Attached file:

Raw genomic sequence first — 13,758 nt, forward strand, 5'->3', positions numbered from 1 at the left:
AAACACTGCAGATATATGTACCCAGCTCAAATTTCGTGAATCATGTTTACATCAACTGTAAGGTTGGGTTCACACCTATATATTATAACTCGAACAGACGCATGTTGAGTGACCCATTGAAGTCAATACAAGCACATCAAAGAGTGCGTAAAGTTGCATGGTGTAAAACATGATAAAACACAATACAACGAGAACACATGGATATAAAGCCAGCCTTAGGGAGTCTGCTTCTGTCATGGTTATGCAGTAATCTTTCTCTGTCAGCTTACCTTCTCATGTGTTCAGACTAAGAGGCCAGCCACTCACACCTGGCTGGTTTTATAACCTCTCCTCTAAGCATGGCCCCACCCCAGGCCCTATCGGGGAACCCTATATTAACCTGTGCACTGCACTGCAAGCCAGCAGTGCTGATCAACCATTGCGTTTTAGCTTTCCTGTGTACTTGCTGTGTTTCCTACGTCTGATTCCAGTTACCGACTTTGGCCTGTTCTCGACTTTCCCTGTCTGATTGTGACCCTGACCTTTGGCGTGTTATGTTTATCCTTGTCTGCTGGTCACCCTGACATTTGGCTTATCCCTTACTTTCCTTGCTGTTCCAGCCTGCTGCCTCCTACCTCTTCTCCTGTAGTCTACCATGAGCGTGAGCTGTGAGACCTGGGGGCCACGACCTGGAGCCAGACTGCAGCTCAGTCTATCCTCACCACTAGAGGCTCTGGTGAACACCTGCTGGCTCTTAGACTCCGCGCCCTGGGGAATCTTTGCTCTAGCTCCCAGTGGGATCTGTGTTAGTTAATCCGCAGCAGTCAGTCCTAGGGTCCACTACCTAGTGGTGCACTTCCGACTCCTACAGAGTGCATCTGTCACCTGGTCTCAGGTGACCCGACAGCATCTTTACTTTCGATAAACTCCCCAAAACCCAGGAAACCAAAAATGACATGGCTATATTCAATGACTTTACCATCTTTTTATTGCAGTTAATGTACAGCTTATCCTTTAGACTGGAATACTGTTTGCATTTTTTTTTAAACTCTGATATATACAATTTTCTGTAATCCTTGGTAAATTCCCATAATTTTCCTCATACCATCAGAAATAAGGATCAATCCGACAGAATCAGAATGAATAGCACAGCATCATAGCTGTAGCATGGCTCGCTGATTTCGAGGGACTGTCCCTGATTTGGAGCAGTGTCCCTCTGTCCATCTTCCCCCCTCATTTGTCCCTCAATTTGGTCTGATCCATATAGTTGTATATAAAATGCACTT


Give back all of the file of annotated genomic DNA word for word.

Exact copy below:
Raw genomic sequence first — 13,758 nt, forward strand, 5'->3', positions numbered from 1 at the left:
AAACACTGCAGATATATGTACCCAGCTCAAATTTCGTGAATCATGTTTACATCAACTGTAAGGTTGGGTTCACACCTATATATTATAACTCGAACAGACGCATGTTGAGTGACCCATTGAAGTCAATACAAGCACATCAAAGAGTGCGTAAAGTTGCATGGTGTAAAACATGATAAAACACAATACAACGAGAACACATGGATATAAAGCCAGCCTTAGGGAGTCTGCTTCTGTCATGGTTATGCAGTAATCTTTCTCTGTCAGCTTACCTTCTCATGTGTTCAGACTAAGAGGCCAGCCACTCACACCTGGCTGGTTTTATAACCTCTCCTCTAAGCATGGCCCCACCCCAGGCCCTATCGGGGAACCCTATATTAACCTGTGCACTGCACTGCAAGCCAGCAGTGCTGATCAACCATTGCGTTTTAGCTTTCCTGTGTACTTGCTGTGTTTCCTACGTCTGATTCCAGTTACCGACTTTGGCCTGTTCTCGACTTTCCCTGTCTGATTGTGACCCTGACCTTTGGCGTGTTATGTTTATCCTTGTCTGCTGGTCACCCTGACATTTGGCTTATCCCTTACTTTCCTTGCTGTTCCAGCCTGCTGCCTCCTACCTCTTCTCCTGTAGTCTACCATGAGCGTGAGCTGTGAGACCTGGGGGCCACGACCTGGAGCCAGACTGCAGCTCAGTCTATCCTCACCACTAGAGGCTCTGGTGAACACCTGCTGGCTCTTAGACTCCGCGCCCTGGGGAATCTTTGCTCTAGCTCCCAGTGGGATCTGTGTTAGTTAATCCGCAGCAGTCAGTCCTAGGGTCCACTACCTAGTGGTGCACTTCCGACTCCTACAGAGTGCATCTGTCACCTGGTCTCAGGTGACCCGACAGCATCTTTACTTTCGATAAACTCCCCAAAACCCAGGAAACCAAAAATGACATGGCTATATTCAATGACTTTACCATCTTTTTATTGCAGTTAATGTACAGCTTATCCTTTAGACTGGAATACTGTTTGCATTTTTTTTTAAACTCTGATATATACAATTTTCTGTAATCCTTGGTAAATTCCCATAATTTTCCTCATACCATCAGAAATAAGGATCAATCCGACAGAATCAGAATGAATAGCACAGCATCATAGCTGTAGCATGGCTCGCTGATTTCGAGGGACTGTCCCTGATTTGGAGCAGTGTCCCTCTGTCCATCTTCCCCCCTCATTTGTCCCTCAATTTGGTCTGATCCATATAGTTGTATATAAAATGCACTT